Tuesday, March 9, 2010

Economist's Notebook: Bank Regulation

Paul Krugman's latest is very good and echos what I consider the fundamental point about the banking crisis: the incentives to bankers was clear - get risky or die.  Okay, maybe it wasn't that extreme, but when banks are rewarding clients with high returns from practices that are questionable, and the demand for these assets are sky high, only the brave bankers settled for lower performance and lower risk.  And perhaps these conservative bankers were foolish in the end, even if they did make the right choice, in that the US government had their back anyway so they should have gone for the big rewards.  In the words of Robert Frank, when payoffs are linked more to relative performance than absolute performance the incentives are to take on more risk.  So it isn't enough to run a successful, well-managed bank, you have to bring it better returns than the other banks no matter what.

Mounting evidence shows that it was not the Community Reinvestment Act, not Fannie Mae and Freeddie Mac, not really all that much about exotic finance; but more about the pushing of mortgages on anybody and anything to get them out there so that exotic finance could take place.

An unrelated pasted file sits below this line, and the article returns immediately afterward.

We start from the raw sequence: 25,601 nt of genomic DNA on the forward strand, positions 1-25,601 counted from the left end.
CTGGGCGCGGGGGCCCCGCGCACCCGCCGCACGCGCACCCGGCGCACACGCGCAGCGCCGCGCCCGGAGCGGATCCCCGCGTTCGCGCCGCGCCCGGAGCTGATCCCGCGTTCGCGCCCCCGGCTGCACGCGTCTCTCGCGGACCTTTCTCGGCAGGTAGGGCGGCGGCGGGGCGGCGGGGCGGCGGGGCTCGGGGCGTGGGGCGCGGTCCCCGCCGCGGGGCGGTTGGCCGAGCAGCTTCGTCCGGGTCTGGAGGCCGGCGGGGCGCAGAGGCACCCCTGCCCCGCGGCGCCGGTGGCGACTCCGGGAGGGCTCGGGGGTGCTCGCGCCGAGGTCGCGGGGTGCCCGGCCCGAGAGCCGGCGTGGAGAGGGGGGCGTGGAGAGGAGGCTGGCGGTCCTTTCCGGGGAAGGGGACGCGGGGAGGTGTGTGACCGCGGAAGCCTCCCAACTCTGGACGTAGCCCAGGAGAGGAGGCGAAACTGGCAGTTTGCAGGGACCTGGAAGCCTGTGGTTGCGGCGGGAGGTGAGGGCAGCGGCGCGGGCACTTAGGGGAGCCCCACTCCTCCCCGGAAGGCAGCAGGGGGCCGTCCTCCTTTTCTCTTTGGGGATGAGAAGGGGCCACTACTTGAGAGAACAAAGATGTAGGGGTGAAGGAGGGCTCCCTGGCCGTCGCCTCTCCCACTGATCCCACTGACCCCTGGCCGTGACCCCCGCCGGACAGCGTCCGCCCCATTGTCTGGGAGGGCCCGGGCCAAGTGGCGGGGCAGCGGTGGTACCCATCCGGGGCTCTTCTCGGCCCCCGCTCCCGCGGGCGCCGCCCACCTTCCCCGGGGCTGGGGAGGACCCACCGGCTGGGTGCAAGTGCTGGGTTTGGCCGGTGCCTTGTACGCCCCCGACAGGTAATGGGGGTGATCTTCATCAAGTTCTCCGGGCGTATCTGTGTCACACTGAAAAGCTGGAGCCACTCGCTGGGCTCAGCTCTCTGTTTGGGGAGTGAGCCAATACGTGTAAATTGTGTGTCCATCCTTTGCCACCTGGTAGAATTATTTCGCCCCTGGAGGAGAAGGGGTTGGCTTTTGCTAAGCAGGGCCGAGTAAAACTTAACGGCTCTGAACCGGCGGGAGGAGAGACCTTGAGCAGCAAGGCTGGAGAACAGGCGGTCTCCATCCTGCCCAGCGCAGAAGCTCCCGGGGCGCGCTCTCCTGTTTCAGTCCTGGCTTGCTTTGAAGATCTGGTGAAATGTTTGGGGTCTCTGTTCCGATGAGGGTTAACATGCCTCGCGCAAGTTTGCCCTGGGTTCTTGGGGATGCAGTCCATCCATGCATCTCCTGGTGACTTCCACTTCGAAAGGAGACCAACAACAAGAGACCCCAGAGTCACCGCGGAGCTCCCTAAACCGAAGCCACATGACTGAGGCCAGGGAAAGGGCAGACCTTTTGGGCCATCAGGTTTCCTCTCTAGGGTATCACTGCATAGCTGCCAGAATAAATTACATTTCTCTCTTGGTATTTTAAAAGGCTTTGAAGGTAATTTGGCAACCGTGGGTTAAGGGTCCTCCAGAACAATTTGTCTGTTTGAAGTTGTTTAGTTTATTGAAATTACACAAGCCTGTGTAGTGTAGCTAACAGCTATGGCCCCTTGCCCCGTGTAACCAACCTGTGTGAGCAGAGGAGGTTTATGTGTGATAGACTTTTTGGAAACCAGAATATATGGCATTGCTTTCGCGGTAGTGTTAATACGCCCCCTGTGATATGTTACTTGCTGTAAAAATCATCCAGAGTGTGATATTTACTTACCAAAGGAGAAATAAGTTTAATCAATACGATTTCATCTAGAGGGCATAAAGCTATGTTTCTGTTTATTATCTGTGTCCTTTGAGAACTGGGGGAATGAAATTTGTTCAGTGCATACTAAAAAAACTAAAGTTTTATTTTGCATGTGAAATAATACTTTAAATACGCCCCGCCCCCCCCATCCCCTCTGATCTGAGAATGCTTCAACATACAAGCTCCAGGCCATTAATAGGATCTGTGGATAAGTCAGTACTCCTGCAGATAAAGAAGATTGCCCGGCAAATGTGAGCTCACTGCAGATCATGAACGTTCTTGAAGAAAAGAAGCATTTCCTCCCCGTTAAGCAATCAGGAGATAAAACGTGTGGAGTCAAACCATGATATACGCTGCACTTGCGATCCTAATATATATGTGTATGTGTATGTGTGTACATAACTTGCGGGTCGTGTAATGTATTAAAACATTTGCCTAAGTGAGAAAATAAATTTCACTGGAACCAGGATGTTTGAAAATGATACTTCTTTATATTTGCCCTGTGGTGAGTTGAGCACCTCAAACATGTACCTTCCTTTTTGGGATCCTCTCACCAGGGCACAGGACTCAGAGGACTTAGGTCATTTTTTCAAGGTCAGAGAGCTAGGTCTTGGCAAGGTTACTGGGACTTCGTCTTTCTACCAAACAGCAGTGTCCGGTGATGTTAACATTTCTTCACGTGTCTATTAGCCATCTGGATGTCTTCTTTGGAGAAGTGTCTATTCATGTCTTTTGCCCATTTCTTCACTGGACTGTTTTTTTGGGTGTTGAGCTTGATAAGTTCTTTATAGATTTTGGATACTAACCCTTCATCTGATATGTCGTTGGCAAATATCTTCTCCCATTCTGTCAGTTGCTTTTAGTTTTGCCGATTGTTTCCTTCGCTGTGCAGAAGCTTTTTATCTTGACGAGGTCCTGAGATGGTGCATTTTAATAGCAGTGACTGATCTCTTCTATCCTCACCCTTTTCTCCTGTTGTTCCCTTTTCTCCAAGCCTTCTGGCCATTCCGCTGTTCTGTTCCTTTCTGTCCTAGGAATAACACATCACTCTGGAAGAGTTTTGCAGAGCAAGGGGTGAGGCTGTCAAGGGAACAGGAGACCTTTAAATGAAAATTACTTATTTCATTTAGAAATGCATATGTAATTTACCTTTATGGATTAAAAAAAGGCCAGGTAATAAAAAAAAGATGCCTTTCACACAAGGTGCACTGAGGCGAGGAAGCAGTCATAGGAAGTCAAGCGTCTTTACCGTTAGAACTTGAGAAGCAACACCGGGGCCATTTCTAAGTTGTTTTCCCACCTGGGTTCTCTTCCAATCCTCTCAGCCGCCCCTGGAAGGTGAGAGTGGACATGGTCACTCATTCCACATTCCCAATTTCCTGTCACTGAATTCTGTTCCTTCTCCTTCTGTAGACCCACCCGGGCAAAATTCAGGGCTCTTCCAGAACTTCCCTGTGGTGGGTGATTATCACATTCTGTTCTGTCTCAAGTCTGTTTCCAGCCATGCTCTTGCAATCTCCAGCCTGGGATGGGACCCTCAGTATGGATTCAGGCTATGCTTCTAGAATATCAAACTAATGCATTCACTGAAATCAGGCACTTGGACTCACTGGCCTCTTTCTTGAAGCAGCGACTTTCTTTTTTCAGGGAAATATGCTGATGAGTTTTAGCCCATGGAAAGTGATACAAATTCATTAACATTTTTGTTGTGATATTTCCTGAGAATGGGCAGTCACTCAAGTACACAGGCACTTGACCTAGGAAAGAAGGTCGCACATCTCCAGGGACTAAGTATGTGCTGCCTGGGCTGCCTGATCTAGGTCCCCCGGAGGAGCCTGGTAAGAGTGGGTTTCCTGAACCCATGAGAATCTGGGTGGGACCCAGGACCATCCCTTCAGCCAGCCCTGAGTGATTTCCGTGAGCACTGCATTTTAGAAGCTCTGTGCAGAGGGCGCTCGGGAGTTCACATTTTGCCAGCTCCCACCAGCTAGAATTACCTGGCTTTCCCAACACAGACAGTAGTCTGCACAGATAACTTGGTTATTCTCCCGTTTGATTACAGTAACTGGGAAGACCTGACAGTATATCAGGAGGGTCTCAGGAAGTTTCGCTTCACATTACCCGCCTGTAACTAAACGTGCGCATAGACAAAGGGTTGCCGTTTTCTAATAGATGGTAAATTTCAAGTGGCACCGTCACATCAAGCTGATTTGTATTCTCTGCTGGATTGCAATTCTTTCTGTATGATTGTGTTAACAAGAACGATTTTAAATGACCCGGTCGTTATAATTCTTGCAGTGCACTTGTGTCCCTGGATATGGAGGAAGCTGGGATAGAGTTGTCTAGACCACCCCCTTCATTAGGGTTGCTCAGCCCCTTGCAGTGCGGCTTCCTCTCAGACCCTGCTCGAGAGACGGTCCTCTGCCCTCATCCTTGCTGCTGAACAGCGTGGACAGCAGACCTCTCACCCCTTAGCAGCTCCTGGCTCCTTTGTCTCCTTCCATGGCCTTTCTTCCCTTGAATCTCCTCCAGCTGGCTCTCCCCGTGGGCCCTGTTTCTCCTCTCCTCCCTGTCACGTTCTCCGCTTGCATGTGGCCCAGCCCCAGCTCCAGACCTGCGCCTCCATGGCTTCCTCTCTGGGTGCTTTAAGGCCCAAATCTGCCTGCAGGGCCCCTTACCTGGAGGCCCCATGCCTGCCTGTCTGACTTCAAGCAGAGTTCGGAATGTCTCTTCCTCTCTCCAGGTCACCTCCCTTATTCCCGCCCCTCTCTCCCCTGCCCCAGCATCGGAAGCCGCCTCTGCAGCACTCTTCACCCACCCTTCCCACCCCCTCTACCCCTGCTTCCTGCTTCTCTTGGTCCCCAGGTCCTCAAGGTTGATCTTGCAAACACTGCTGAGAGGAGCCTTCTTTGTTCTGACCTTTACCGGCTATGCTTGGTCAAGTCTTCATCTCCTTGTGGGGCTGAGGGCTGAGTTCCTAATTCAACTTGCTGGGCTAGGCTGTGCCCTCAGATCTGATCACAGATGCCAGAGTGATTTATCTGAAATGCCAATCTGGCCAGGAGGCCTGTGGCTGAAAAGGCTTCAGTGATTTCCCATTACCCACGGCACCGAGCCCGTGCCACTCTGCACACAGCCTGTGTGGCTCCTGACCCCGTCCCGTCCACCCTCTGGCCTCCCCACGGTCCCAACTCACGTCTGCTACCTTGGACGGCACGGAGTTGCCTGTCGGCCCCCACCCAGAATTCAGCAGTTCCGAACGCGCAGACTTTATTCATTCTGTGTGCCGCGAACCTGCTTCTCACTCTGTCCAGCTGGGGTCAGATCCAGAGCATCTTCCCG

Here is Krugman on the Irish case:

Ireland had none of the American right’s favorite villains: there was no Community Reinvestment Act, no Fannie Mae or Freddie Mac. More surprising, perhaps, was the unimportance of exotic finance: Ireland’s bust wasn’t a tale of collateralized debt obligations and credit default swaps; it was an old-fashioned, plain-vanilla case of excess, in which banks made big loans to questionable borrowers, and taxpayers ended up holding the bag.

The point is where there are clear strategic incentives to behave in an ever more risky fashion (you can't be the bank that doesn't do the risky assets because your performance will suffer and your share price will plummet) there has to be regulation to take the super-risky options off the table.  This is game theory 101.  Sadly, efforts to reform the financial sector appear to be dead in the water.  So be prepared to replay this record all over again.

1 comment:

Anonymous said...

Nice post, but I'd also add that the massive bubble in the commerical real estate market tells us that the problems aren't simply about mortgages be pushed onto people who can't afford them, Fannie and Freddie, etc. This was a massive speculative bubble, and commercial real estate appears to have been no less immune that residential housing. Some of the problems in commercial have yet to manifest themselves, but if someone's "theory" about foreclosures cannot explain the commercial real estate bubble equally as well as the residential housing bubble, then it isn't much of a theory in my opinion.